Holidaying in Amsterdam: Hofjes in Amsterdam
Hofjes are small courtyards with alms-houses around it. The Grachtengordel is one of the notable examples of a hofje and it can be visited on open days. These houses provided shelter for the elderly, most women, and were funded by private benefactors. They were kind of a social security for those who could not take care of themselves.
Inspired by begijnenhofjes, there exist more than forty hofjes in Amsterdam. They date back to the 1700s when the merchants in the city developed hospices for the old and ill people. Some of the most charming alms-houses of Amsterdam are concealed behind modest-looking gates. The hofjes are very serene and will truly give you peace, should you visit them. They are present in the neighbourhood of Jordan, and along the canals in the city centre.
These houses also sheltered religious women whose sole purpose in life was to worship their Lord. Their dedication and worship was meant to reward them with a house in heaven in the life hereafter. Those who love solitude will certainly want to visit these houses; however, prepare yourself for disappointment, you might not be allowed to go inside the hofje as its residents prefer to maintain their quiet and tranquillity.
On the one hand, there is the hustle and bustle of Amsterdam, and on the other there is the complete opposite – the peace and quiet of the Begijnhof. It is a courtyard filled with trees that religious and worshipping women resided in during the 12th century. They had dedicated their life to meditation and worship. 14th century old documents lay out some of the rules and regulations for gaining its membership. The rules were very straightforward: no men, no hens, and no dogs. Women could stay here for free; all they had to do was look after the sick and cater to the educational needs of the poor.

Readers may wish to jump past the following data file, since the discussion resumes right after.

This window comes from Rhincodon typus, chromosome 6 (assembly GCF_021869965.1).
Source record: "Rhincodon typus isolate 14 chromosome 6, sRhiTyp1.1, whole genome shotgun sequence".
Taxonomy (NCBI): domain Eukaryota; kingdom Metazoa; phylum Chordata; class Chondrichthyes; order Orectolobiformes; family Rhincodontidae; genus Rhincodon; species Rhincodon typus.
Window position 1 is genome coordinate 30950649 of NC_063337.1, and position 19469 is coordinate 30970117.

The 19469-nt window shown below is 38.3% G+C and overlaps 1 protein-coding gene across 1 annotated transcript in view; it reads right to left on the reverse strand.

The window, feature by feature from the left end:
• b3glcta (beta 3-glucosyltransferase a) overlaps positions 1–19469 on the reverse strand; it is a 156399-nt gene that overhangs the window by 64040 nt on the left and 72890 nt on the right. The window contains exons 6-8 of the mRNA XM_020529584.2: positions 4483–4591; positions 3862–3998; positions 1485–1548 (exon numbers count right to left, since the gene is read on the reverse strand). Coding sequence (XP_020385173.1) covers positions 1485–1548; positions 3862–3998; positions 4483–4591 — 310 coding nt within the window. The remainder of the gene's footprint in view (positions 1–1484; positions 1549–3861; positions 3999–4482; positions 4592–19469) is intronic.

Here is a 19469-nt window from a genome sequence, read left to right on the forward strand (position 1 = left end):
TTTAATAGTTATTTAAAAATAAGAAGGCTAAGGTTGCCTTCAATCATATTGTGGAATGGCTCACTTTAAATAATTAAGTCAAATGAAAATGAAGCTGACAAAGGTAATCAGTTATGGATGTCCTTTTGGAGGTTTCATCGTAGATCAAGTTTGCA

One of the two wooden houses in Amsterdam stands in the Begijnhof. Because of fires in the 1600s, about 75% of the city was consumed by flames. The English Reformed Church was the Begijnen’s place of worship and dates back to the 14th century. In 1898, Piet Mondriaan – who was a Dutch painter – designed its pulpit panels. The Pilgrim Father visited in 1607 and used the church after it was given up to the Protestants, following the Alteration of 1578.
Cornelia Arents was the senior Begijn who passed away in 1654. She said that she preferred to be buried in the Begijnhof’s gutter rather than in the Protestant Church. In 1657, her wish was granted. There is plaque and a granite slab on the wall connecting the church and the lawn; look there if you want to see where she was buried.
Philips Vingboons was the designer of the Begijnhofkapel, which was a replacement chapel. The city approved the design on the condition that it did not resemble a church from outside. Although it is the most popular and famous hofje, there are some other places as well which deserve to be explored. Entrance is on the north of Spui, and opposite Begijnensteeg on the GedempteBegijnensloot, Centrum, Amsterdam, 1012 RM. Visit between 1 pm-6.30 pm on Mondays, 9 am-6.30 pm on Tuesdays-Fridays, and 9 am-6 pm on weekends. You can also visit the website at www.begijnhofamsterdam.nl for more information.
Built in 1614, SintAndrieshofje is the oldest hofje in the city. Its Delfware entry makes it famous. Visit at Egelantiergracht 105-141, Jordaan, Amsterdam, 1015 RG.
This is an amalgamation of two hofjes: the hofje that was founded by ClaesClaeszAnslo, who was an Anabaptist draper, in 1616, and the Zwaardvegershofje, which is the sword maker’s hofje. The tenants that occupy the hofje currently consist of artists and students of music. Be sure to catch the Huis met de Schrijvende Hand, which translates as the House with the Writing Hand. Visit at junction of Egelantiersstraat 28-54, EersteEgelantiersdwarsstraat 1-5, and Tuinstraat 35-49, Jordaan, Amsterdam, 1015 NX.
Looking at the existing houses of the 18th century, one would not know that the Zevenkeurvorstenhofje was established around 1645. Visit at tuinstraat 197-223, Amsterdam, 1015 PD.
With a courtyard consisting of two pumps from the 17th century, this hofje was established in 1650. Visit at Karthuizersstraat 21-131, Jordaan, Amsterdam, 1015 LL.
The Van Brienenhofje and Zon’sHofje are located very close to one another. They are situated between the Brouwersgracht and the Prinsenstraat on Prinsengracht. The former is not open to the public and the latter is open from 10 am-5 pm on weekdays.
With a lush green courtyard, the Suykerhoff-hofje will give you true peace. These houses were opened in 1670. They welcomed Protestant widows and daughters, so long as they fulfilled certain conditions. They were all given twenty tons of turf, ten pounds of rice, butter, and pocket money yearly for their personal expenses. They were not required to pay rent. If only such provisions existed for women today as well. Visit at Lindengracht 149-163, Centrum, Amsterdam, 1015 KE.